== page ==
Due to the observational and retrospective design of the study, the Ethic Committee of the participating centres waived the need for obtaining written informed consent.

Acknowledgements

The study was supported by the Centre National de la Recherche Scientifique (CNRS) and the Université de Rouen (France).

We thank the Grupo de Estudio de la Infección Hospitalaria (GEIH) from the Sociedad Española de Enfermedades Infecciosas y Microbiología Clínica (SEIMC) and Ministerio de Sanidad y Consumo, Instituto de Salud Carlos III - FEDER, Spanish Network for the Research in Infectious Diseases (REIPI RD09/0008) for supporting this study. S.M has a post-doctoral fellowship from the region Haute Normandie.

References

  • Davey ME, O'Toole GA. Microbial biofilms: from ecology to molecular genetics. Microbiol Mol Biol Rev. 2000;64:847–867. doi: 10.1128/MMBR.64.4.847-867.2000. [PMC free article] [PubMed] [Cross Ref]
  • Donlan RM. Microbial life on surfaces. Emerg Infect Dis. 2002;8:881–890. [PMC free article] [PubMed]
  • Branda SS, Vik S, Friedman L, Kolter R. Biofilms: the matrix revisited. Trends Microbiol. 2005;13:20–26. doi: 10.1016/j.tim.2004.11.006. [PubMed] [Cross Ref]
  • Friedman L, Kolter R. Genes involved in matrix formation in Pseudomonas aeruginosa PA14 biofilms. Mol Microbiol. 2004;51:675–690. doi: 10.1046/j.1365-2958.2003.03877.x. [PubMed] [Cross Ref]
  • Solano C, Garcia B, Valle J, Berasain C, Ghigo JM, Gamazo C, Lasa I. Genetic analysis of Salmonella enteritidis biofilm formation: critical role of cellulose. Mol Microbiol. 2002;43:793–808. doi: 10.1046/j.1365-2958.2002.02802.x. [PubMed] [Cross Ref]
  • Bergogne-Bérézin E, Towner KJ. Acinetobacter spp. as nosocomial pathogens: microbiological, clinical and epidemiological features. Clin Microbiol Rev. 1996;8:148–165. [PMC free article] [PubMed]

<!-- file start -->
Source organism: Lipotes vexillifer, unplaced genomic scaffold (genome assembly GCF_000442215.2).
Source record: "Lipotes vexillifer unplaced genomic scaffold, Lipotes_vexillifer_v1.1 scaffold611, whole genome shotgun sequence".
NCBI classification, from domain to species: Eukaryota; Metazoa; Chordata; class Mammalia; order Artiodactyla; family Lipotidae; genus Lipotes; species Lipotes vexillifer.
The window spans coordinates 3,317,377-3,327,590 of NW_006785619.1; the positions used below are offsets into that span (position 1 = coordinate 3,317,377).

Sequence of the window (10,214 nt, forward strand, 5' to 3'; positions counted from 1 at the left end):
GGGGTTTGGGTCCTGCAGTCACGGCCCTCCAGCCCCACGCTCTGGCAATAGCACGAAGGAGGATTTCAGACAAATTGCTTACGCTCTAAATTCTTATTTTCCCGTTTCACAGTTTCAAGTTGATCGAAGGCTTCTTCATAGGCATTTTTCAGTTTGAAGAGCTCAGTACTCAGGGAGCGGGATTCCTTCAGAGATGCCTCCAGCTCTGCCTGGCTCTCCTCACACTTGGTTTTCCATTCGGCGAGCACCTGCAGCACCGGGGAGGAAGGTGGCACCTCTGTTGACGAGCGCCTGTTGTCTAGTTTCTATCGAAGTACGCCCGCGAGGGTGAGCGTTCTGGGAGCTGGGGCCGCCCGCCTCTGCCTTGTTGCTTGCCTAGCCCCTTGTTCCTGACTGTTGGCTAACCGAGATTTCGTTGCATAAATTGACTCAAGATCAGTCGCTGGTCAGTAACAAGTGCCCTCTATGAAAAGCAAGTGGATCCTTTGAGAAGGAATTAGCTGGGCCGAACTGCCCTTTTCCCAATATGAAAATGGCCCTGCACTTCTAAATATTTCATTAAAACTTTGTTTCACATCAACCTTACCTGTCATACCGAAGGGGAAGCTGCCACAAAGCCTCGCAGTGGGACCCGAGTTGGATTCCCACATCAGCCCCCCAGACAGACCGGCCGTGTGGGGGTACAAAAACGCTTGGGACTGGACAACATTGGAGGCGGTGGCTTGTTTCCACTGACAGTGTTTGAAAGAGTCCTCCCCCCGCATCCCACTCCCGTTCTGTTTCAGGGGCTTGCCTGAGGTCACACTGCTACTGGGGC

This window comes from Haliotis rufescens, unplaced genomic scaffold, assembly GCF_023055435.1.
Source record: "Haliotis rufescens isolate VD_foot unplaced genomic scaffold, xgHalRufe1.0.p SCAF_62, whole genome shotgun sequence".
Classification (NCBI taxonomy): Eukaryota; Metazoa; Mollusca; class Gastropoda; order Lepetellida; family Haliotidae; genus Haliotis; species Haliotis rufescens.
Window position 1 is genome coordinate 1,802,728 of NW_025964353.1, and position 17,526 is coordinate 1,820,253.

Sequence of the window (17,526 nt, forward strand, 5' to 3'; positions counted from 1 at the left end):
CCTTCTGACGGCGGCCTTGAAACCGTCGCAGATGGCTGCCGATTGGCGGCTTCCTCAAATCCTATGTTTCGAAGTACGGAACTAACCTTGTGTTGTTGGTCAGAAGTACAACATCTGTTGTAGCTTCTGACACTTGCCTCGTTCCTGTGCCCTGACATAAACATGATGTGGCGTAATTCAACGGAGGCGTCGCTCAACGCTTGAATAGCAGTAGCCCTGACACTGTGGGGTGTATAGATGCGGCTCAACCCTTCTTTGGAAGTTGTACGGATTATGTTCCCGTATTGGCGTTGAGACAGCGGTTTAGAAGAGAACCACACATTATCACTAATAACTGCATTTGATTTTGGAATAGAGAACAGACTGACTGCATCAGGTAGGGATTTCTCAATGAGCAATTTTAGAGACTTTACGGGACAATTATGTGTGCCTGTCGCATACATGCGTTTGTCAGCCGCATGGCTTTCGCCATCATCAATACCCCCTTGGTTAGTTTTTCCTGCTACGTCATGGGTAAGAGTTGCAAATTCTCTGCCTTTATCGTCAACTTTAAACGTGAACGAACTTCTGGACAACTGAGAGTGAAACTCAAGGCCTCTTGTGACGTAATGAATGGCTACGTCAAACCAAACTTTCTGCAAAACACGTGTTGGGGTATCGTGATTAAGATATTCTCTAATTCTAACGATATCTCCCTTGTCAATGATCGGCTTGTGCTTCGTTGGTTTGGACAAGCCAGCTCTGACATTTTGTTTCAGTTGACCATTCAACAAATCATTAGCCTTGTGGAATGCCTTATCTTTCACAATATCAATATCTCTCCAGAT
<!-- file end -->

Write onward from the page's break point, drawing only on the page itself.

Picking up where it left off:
• Peleg AY, Seifert H, Paterson DL. Acinetobacter baumannii: emergence of a successful pathogen. Clin Microbiol Rev. 2008;21:538–582. doi: 10.1128/CMR.00058-07. [PMC free article] [PubMed] [Cross Ref]
  • Dijkshoorn L, Nemec A, Seifert H. An increasing threat in hospitals: multidrug-resistant Acinetobacter baumannii. Nature Rev Microbiol. 2007;5:939–951. doi: 10.1038/nrmicro1789. [PubMed] [Cross Ref]
  • Joly-Guillou M. Clinical impact and pathogenicity of Acinetobacter. Clin Microbiol Infect. 2005;11:868–873. doi: 10.1111/j.1469-0691.2005.01227.x. [PubMed] [Cross Ref]
  • Wisplinghoff H, Hippler C, Bartual SG, Haefs C, Stefanik D, Higgins PG, Seifert H. Molecular epidemiology of clinical Acinetobacter baumannii and Acinetobacter genomic species 13TU isolates using a multilocus sequencing typing scheme. Clin Microbiol Infect. 2008;14:708–715. doi: 10.1111/j.1469-0691.2008.02010.x. [PubMed] [Cross Ref]
  • Towner KJ. The genus Acinetobacter. Prokaryotes. 2006;6:746–758. full_text.